If the "terribly overused ne" is a female-associated usage, then that is apparently a difference from the "narrative eh, which was diagnosed as male-associated by Elaine Gold's survey of Toronto students.

Fernando Pereira emailed an anecdote about intensive use of eh:

Heli-skiing in British Columbia this February, our main guide was a young(ish) guy who grew up in the prairies (Saskatchewan if I recall correctly) and moved a while ago to interior BC (Golden). He had the highest "eh?" density I've ever heard in Canada. He had to talk to the group a lot, to give safety instruction, to direct us about where to go, etc. Pretty much every clause what punctuated by "eh?". It felt as if he used it as a way of asking implicitly whether we were paying attention, and creating opportunities for questions. This doesn't seem to quite fit the categories in Gold's paper, eh?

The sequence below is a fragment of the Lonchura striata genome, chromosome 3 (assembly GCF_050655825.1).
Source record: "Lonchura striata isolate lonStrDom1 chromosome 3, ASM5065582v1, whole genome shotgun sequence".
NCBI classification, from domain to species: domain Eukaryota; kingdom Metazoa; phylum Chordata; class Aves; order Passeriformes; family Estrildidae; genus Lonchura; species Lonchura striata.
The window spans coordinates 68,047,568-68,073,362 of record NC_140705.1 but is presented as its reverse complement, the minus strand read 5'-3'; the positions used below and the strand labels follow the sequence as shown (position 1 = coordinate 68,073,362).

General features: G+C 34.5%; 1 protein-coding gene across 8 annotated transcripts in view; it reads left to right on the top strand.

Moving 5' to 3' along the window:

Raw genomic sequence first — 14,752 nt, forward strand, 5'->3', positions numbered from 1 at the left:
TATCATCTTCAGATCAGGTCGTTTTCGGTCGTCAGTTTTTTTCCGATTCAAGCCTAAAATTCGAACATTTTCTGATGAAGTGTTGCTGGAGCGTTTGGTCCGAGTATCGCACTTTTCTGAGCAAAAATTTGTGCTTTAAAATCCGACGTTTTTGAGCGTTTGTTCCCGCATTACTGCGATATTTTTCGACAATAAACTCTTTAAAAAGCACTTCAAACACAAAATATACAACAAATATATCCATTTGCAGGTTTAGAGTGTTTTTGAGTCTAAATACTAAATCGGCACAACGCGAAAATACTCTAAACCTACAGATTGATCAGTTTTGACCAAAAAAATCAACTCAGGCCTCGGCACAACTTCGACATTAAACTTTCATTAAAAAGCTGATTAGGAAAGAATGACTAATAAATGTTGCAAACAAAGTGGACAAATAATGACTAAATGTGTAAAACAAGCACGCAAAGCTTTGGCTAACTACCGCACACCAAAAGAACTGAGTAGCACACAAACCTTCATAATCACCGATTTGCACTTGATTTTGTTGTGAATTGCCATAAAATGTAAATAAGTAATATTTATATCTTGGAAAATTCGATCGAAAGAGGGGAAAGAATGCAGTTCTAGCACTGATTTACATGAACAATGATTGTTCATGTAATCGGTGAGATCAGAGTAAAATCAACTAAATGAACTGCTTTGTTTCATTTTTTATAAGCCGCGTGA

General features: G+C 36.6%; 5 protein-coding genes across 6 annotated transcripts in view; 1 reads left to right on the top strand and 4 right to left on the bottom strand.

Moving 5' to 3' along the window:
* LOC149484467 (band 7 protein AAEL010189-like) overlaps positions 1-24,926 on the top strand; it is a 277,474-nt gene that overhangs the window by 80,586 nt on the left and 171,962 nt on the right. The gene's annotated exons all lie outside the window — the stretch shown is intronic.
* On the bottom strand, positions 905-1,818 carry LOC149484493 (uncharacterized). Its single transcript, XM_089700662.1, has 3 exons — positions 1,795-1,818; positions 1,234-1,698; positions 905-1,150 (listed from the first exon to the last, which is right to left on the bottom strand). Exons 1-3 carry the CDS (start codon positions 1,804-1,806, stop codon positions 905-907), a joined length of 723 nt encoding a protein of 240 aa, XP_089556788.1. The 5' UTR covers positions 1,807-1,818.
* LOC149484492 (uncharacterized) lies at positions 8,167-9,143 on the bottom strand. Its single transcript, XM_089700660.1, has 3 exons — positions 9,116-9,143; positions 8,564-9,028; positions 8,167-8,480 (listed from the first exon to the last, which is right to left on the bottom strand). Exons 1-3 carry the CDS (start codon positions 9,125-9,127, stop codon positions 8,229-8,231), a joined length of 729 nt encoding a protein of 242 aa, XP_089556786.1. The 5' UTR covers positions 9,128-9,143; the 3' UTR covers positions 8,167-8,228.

I'd assume that this was a variant of what Gold calls the "narrative eh", though she defines this category only by example, and doesn't speculate about what its function really is. The ski guide was not telling stories, but he was certainly foregrounding the interaction, perhaps asking for attention and evoking signs of uptake, and so on.

One of the interesting questions about both ne and eh is whether their various uses are socially symmetrical or not. For instance, if a schoolteacher is talking with a young student, would these tags mainly be used by the teacher, by the student, or equally by both? Would it be different for different uses of these tags?